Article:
The second flight of Drouhin was all about the Amoureuses. I miss my Amoureuses. The 1990 Drouhin Chambolle Musigny Amoureuses had a beefy, stir-fried nose in the gamy and stewed direction. It was hearty and big and reminded me a bit of ’64, and Wilf agreed. There was nice backbone and slaty flavors but just not as much stuffing on the palate as I had hoped (91).

The 1985 Drouhin Chambolle Musigny Amoureuses was trufflicious, distinctive and good. There were pinches of waterfall and oats along with straw and cabinet action. The ’85 was classic and classy, and how I thought it would be and should be (93+).

The 1976 Drouhin Chambolle Musigny Amoureuses had a woodsy, cinnamon spice, was round and frankly not that interesting. Spice, citrus and dust were there, but I wrote ‘eh’ twice in my notes (87).

Roger pulled out a 1978 Drouhin Beaune Clos des Mouches, which was great and just delicious, perfectly sunsetting and oh so right. It was silky city. Round, earthy and pretty, the Clos des Mouches property always seems to deliver, both red and especially the white (93).

The flight of Musignys began with the 1989 Drouhin Musigny. There was lots of morning cereal in the nose, which was getting a little figgy with it. The ’89 was round and rich with a pinch of acid and marzipan-y flavors. The wine was pleasant, and the finish hearty yet dirty (92).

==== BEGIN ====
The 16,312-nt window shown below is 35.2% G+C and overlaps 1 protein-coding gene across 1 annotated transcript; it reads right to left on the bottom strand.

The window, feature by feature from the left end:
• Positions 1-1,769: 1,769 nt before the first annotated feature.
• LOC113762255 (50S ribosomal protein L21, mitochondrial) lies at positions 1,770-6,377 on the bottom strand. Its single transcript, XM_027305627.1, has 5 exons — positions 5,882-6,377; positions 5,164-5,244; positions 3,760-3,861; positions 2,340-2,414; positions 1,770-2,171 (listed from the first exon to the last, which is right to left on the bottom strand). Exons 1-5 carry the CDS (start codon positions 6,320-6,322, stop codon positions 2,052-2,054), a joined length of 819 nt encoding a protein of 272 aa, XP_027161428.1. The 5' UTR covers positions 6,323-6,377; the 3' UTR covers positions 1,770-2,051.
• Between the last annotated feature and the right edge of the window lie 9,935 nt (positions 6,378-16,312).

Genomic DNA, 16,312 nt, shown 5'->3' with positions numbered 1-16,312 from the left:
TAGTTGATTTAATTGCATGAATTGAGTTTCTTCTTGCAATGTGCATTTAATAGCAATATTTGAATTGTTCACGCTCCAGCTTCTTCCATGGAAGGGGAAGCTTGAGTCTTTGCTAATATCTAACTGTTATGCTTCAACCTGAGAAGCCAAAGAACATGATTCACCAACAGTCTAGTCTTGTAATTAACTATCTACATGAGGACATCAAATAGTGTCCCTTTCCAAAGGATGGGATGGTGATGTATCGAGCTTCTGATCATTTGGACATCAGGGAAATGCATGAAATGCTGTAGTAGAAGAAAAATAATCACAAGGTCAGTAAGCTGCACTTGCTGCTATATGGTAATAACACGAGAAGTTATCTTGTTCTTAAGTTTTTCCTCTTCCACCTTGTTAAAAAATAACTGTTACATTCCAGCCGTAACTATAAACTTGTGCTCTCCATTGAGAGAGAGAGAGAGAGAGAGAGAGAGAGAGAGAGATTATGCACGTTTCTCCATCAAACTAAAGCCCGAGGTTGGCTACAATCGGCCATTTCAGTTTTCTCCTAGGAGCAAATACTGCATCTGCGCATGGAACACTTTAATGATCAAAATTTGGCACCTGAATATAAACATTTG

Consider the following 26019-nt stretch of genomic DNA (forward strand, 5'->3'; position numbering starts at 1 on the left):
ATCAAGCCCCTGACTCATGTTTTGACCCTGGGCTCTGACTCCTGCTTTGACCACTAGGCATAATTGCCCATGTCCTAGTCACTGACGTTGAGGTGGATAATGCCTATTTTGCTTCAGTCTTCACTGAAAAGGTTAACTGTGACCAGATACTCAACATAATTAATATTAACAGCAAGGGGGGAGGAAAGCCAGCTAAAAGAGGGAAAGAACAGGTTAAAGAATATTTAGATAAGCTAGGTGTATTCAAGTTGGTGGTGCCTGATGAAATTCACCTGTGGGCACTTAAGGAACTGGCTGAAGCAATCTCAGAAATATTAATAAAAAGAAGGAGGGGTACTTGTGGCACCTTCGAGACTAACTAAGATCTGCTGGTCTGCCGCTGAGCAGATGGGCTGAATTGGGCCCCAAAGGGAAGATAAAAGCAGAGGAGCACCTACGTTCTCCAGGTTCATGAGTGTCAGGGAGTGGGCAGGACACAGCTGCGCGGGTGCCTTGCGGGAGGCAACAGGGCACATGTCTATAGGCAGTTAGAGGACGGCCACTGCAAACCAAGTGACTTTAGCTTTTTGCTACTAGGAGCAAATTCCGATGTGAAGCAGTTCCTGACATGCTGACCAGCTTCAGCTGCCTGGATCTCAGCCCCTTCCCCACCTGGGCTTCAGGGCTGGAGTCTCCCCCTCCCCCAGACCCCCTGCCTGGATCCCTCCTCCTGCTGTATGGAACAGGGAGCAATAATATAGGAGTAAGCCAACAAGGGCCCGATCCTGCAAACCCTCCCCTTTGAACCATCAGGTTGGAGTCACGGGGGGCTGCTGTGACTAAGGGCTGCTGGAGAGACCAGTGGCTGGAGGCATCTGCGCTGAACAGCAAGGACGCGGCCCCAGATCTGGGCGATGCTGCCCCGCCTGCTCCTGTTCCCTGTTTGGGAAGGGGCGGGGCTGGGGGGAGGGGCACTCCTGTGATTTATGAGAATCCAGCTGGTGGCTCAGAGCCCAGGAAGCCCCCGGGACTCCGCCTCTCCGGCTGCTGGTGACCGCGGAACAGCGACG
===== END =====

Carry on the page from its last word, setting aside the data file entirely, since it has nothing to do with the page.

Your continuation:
The 1985 Drouhin Musigny was a touch musty in the nose, but the palate was tasty. Eddie concurred, appreciating the palate. The palate was rich and round, a touch soupy in a good, light, creamy way. There were great earth and nut flavors and a touch of caramel (93).

The 1978 Drouhin Musigny was special. There was great tension from the very start. Aromas of oat, cereal, citrus, Worcestershire and taut, red florals combined with pinches of garden and beef for a complex nose. The palate was rich and long, with a green, leafy spice and beautiful poise and spine. This wine had me at immediate attention and kept it until the glass was empty (95).